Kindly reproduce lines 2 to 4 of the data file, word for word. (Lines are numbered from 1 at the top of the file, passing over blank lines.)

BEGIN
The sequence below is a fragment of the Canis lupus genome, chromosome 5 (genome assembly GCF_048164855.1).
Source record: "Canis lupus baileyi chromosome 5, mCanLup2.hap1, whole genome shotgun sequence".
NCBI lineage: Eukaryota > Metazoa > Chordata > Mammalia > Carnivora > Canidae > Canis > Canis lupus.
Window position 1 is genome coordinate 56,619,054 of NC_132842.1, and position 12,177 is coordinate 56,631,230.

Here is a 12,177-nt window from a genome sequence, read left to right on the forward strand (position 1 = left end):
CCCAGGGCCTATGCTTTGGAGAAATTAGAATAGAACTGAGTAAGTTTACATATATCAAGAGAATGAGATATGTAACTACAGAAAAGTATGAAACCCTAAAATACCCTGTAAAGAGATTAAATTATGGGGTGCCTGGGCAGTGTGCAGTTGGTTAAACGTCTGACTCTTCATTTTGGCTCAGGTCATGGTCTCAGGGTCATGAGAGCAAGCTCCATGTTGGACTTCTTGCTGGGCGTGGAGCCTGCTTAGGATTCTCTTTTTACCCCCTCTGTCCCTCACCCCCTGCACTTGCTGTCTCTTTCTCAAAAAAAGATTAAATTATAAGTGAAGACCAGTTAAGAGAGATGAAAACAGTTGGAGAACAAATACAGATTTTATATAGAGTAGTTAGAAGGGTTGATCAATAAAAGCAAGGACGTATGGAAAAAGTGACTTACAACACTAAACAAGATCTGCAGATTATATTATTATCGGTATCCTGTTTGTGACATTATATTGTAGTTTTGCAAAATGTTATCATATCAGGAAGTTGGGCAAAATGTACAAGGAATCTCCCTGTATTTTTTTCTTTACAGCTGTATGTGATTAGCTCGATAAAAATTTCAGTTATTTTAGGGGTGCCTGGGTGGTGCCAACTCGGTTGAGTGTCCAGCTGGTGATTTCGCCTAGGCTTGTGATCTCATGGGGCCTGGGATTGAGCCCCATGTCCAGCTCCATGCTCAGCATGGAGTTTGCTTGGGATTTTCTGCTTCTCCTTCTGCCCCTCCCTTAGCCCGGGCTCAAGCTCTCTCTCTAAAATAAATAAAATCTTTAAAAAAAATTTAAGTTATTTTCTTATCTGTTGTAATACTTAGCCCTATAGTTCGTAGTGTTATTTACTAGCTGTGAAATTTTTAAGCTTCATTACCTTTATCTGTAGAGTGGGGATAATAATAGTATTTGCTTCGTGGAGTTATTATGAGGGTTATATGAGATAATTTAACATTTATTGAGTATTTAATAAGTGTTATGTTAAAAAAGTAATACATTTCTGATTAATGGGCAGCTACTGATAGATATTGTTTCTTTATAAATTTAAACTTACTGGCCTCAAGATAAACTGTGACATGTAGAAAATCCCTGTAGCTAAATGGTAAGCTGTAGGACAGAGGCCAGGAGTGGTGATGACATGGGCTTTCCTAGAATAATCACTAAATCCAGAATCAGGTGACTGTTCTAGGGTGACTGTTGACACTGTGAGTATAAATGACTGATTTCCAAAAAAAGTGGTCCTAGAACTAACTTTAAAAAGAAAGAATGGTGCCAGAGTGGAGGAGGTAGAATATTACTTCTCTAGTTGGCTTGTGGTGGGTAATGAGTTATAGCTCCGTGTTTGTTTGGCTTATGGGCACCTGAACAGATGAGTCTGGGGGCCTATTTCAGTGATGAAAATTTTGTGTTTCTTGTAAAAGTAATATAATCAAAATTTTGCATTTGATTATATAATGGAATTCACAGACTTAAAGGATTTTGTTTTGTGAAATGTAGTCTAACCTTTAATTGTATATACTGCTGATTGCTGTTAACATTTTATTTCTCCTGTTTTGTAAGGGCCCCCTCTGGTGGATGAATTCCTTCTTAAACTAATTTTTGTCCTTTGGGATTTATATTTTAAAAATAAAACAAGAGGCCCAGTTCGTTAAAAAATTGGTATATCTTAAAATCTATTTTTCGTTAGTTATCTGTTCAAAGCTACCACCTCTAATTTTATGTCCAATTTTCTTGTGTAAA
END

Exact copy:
Source record: "Canis lupus baileyi chromosome 5, mCanLup2.hap1, whole genome shotgun sequence".
NCBI lineage: Eukaryota > Metazoa > Chordata > Mammalia > Carnivora > Canidae > Canis > Canis lupus.
Window position 1 is genome coordinate 56,619,054 of NC_132842.1, and position 12,177 is coordinate 56,631,230.